Miami Preservation Group Appeals Lincoln Road Church's Plans To Sell Courtyard
An artists rendition of how the Miami Beach Community Church's courtyard would look with a retail development.
Courtesy of Touzet Studios
The day before a Miami Beach city board voted on whether to let one of the city's most historic churches sell its courtyard to a retail developer, New Times threw a wrench in the proceedings with a new allegation: The developer "donated" $500,000 to the church's leadership just before the congregation elected to support the deal.
That news wasn't enough to sway the city board, but now the Miami Design Preservation League has filed a new appeal to the plan citing the payment and the historic nature of the Lincoln Road structure.
The contentious plan centers on the courtyard outside the Miami Beach Community Church, which was founded by pioneering developer Carl Fisher and his wife, Jane, back in 1920. As Lincoln Road has transformed into a luxury shopping mecca, the small white church with a peaceful green courtyard has held its ground.
But the church's leader, Rev. H.E. Thompson, says the latest offer from a developer was too good to pass up for the congregation. The $100 million deal would sacrifice the historic courtyard but ensure the long-term survival of the church, Thompson says.
The church was founded by pioneering developer Carl Fisher in 1920.
Miami Beach Community Church
Behind the scenes, though, the developer -- TriStar Capital exec David Edelstein -- had already gifted half a million to the congregation just before members voted on the deal. Some churchgoers complained to New Times that it unfairly influenced the decision.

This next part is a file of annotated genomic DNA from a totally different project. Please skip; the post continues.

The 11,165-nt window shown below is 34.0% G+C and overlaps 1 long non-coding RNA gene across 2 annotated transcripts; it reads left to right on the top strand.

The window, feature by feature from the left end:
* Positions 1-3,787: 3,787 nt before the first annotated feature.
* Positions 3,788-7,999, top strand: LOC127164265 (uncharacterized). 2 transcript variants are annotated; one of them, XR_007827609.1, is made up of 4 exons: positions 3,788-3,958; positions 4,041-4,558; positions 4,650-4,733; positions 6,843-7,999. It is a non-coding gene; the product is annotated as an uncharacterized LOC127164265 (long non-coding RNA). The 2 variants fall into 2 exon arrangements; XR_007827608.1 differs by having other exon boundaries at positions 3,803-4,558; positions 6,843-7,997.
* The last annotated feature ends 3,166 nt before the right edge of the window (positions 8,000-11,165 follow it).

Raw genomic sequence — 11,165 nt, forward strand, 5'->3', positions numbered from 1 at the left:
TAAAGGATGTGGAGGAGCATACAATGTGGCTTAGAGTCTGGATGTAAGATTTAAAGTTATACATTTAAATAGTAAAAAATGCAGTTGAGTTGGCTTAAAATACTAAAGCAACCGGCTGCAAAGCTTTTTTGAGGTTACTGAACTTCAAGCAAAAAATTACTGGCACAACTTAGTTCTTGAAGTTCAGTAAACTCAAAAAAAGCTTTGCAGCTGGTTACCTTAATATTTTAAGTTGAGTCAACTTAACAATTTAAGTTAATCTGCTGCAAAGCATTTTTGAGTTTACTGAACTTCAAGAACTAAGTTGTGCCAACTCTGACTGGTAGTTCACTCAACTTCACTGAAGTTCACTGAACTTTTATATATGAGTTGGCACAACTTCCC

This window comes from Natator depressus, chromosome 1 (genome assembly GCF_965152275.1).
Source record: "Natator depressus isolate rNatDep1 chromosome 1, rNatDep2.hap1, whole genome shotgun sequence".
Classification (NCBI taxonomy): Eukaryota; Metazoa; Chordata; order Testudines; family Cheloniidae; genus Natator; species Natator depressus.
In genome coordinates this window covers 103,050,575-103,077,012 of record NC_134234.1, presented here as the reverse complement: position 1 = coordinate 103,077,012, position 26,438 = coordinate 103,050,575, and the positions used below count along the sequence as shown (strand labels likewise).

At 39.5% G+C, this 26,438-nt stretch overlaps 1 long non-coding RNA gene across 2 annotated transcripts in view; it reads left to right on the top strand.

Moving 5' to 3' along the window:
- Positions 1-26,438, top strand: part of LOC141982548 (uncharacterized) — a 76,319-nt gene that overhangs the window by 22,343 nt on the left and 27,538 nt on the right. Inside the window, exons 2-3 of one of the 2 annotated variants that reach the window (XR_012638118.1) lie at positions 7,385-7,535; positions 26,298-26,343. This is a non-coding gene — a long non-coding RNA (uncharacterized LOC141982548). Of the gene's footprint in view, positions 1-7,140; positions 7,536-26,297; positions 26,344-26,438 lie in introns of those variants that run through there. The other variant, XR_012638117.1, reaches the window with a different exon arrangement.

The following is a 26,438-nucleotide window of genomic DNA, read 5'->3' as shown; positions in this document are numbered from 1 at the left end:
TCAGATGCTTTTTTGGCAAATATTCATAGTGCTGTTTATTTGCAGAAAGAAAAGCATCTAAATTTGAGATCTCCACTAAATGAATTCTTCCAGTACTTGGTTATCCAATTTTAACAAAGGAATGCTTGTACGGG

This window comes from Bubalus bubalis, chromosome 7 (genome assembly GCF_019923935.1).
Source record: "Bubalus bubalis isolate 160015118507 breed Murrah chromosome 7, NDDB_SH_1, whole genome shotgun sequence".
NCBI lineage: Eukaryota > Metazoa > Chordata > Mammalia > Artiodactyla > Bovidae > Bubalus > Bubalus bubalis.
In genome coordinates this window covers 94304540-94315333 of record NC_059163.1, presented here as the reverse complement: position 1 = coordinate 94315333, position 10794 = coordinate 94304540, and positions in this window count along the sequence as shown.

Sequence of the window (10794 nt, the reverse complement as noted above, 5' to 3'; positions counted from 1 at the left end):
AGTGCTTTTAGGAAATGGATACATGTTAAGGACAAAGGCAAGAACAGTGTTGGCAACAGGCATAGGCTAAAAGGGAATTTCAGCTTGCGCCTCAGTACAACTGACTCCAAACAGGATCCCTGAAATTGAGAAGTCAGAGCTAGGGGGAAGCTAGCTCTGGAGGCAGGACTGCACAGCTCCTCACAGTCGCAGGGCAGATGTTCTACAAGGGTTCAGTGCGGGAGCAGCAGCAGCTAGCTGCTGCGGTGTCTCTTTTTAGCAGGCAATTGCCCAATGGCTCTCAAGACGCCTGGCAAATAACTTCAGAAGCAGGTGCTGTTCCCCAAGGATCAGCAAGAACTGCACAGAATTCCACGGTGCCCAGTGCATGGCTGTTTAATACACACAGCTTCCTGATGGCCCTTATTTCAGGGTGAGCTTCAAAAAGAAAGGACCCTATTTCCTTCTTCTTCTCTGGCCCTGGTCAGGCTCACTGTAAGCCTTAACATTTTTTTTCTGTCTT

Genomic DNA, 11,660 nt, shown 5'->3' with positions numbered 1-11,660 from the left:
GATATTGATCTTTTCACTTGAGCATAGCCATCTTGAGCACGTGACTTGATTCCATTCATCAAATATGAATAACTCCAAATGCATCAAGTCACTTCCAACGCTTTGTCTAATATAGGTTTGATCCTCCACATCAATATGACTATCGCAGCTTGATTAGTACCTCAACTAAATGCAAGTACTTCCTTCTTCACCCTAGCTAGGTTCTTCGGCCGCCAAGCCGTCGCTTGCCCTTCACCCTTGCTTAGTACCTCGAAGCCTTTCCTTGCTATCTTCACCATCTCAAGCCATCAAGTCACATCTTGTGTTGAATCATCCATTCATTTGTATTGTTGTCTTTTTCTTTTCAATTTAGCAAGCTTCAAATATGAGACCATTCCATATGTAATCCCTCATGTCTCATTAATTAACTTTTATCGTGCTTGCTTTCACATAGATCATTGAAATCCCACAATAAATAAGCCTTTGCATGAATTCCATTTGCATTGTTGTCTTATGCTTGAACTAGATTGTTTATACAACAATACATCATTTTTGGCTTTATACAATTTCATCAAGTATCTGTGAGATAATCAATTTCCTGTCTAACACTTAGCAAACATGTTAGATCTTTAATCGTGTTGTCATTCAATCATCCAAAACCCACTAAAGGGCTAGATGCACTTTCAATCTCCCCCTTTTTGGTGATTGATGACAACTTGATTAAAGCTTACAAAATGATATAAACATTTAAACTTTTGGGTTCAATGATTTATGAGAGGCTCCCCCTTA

"Half a million dollars would color some votes, I would think," former board member Neal Deputy told New Times in August.
Despite those concerns, Miami Beach's Historic Preservation Board approved the church's plans on August 12.
But that decision is now on hold thanks to the new appeal from the Miami Design Preservation League, which will argue that the $500,000 payment violated city rules.
"The payment was not publicly disclosed to the historic preservation board even though a long-standing city ordinance requires that payment for an agreement to support a development project must be disclosed at the start of the public hearing on the application," the group says in a statement this morning.
The church, though, claims the money was simply an early rent payment from a $3.5 million escrow account. Thompson says he's still confident the development will go forward.
"We see their appeal as a last ditch effort by a group that has been unsuccessful in arguing its case, is unhappy with the outcome, and would prefer to disrupt and delay the project than accept the HPB's decision," he tells the Miami Herald.
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